Deezle: I really don’t know and I don’t get involved with Static’s business. He was my friend but I don’t get involved in his personal business and I wouldn’t speak on it because it’s not my place.
HipHopWired: We also heard that there’s a rapper [Dirahn Gilliam] suing you now about the song.
Deezle: I don’t even know who that guy is…
HipHopWired: So he’s just coming from left field?
Deezle: This is another guy out of the blue suing me for my song. The same thing happened with this other guy. I’ve never heard of this guy in my life but he says I took his song because Lil Wayne’s daughter played a CD for me. Now how often do you hear of grown men hanging with their colleague’s daughter to listen to CDS? Really?
HipHopWired: When was the last time you talked to Wayne?
Deezle: It’s been a while; I’ve been pretty busy working on my album. The last time we spoke was before he went to jail.
HipHopWired: Was it a friendly conversation?
Deezle: It was cool, a cool conversation. Ultimately I think Wayne is a great talent and he has a great heart and he’s really a super talented individual. We worked extremely well together and we came up with record-breaking music, the things that really changed the sound of Hip-Hop music. All I have to say about Wayne is good things.
HipHopWired: So it’s not personal, it’s just business.
Deezle: No it’s not personal. I don’t have anything personal against Wayne. In most cases this stuff is over Wayne’s head. When I worked for Wayne I never had issues.
HipHopWired: I know you say it’s not personal but how do you feel when you see Baby and Wayne out in the clubs and they’re spending $50,000 a night when they still owe you money?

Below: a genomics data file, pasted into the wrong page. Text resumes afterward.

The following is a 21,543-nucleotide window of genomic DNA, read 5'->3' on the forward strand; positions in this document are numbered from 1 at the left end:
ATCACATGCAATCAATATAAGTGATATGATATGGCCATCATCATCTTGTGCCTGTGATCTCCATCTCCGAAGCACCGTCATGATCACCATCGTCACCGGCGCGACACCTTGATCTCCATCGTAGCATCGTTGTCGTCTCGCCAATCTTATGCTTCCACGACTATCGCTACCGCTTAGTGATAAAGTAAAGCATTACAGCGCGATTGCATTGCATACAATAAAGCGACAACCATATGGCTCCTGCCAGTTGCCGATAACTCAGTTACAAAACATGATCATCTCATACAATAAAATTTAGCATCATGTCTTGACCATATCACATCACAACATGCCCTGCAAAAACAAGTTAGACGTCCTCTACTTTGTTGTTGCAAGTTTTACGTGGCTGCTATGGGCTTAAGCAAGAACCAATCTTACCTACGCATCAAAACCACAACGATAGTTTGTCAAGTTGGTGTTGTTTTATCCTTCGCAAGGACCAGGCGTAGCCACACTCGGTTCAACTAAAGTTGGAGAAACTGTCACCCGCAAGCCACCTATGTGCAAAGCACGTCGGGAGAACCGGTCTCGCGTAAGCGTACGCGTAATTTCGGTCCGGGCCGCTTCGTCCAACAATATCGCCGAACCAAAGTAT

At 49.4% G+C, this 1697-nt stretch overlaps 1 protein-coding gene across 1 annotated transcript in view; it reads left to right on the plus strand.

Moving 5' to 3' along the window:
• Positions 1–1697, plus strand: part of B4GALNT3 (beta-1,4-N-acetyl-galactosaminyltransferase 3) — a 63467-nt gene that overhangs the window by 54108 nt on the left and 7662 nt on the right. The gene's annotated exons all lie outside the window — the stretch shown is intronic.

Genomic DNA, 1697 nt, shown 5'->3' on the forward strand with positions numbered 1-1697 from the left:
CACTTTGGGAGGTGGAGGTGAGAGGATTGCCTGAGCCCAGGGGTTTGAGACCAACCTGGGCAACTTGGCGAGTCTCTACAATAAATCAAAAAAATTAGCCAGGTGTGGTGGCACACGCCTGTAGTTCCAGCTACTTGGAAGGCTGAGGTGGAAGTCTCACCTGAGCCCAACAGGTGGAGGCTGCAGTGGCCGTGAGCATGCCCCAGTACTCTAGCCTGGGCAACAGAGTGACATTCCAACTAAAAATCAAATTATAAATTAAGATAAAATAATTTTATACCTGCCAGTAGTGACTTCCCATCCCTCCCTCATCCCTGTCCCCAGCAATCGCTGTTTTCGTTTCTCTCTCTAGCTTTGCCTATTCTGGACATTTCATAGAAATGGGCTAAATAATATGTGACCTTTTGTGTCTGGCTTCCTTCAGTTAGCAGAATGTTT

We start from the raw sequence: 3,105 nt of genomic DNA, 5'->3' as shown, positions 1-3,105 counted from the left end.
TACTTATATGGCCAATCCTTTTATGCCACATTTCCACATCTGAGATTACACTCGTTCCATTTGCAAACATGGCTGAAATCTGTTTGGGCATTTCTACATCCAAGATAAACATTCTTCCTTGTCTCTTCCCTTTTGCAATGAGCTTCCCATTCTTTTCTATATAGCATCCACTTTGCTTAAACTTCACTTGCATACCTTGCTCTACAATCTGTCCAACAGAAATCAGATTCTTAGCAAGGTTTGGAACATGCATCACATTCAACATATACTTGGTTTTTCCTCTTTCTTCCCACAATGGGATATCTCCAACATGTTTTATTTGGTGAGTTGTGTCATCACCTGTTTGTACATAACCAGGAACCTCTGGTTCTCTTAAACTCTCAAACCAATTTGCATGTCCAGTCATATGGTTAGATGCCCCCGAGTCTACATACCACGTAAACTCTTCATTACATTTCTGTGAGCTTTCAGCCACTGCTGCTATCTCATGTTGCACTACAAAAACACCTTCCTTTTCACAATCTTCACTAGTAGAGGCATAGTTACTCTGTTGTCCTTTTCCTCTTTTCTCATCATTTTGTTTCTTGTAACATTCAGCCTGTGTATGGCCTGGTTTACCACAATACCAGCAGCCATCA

Deezle: I think that’s not smart business. Let’s use an analogy, if you sell cardboard gift boxes and the cardboard you buy from the cardboard producer people are eating it up, stuff is flying off the shelves, people can’t get enough of it—would you not pay your cardboard producer? Or would you continue to pay them and continue to sell tons of product? That goes for any game. That goes for the dope game, weed, automobiles, gas, that goes for anything. I just don’t think it’s smart business when you don’t take care of the people who allowed your company to see large gains and rapid advance.
HipHopWired: We’ve heard several more horror stories of producers not being paid royalties, have you worked with anyone else that “forgot” to pay you?
Deezle: No, this is the only time I’ve ever had a problem. One time I saw that someone did an article about me saying, ‘Oh he’s a monster, he sues everybody!’” No, this is the first time I’ve ever had to sue anybody. All it takes is a phone call to say, ‘Hey can we re-do the accounting?’ because they’re sensible.
HipHopWired: So the ultimate goal is to get this all settled, have the accounting redone and have the money divvied up like it’s supposed to…
Deezle: That’s the goal, to settle this in a timely fashion without any issues and without having to go to court because that’s stressful on everybody. It’s easier to do it before it gets that far.
HipHopWired: After all this is settled would you work with Cash Money again?
Deezle: I don’t know how wise that would be…[Laughs]
HipHopWired: Any Cash Money affiliates?
Deezle: [Laughs] My grandmother always told me, if you stick your hand on the stove and get burned once, shame on her, she left it on. If I stick my hand up there twice, shame on me. Let’s put it like that…”
Deezle is currently working on his Blue Magic album featuring Junior Montana, overseas pop sensation Tanisha Kelly, singer Attozzio and himself as a rapping vocalist.
According to Harrison the title Blue Magic is a reference to the movie “American Gangster” and plays off how “sick and potent” the sound of his music is.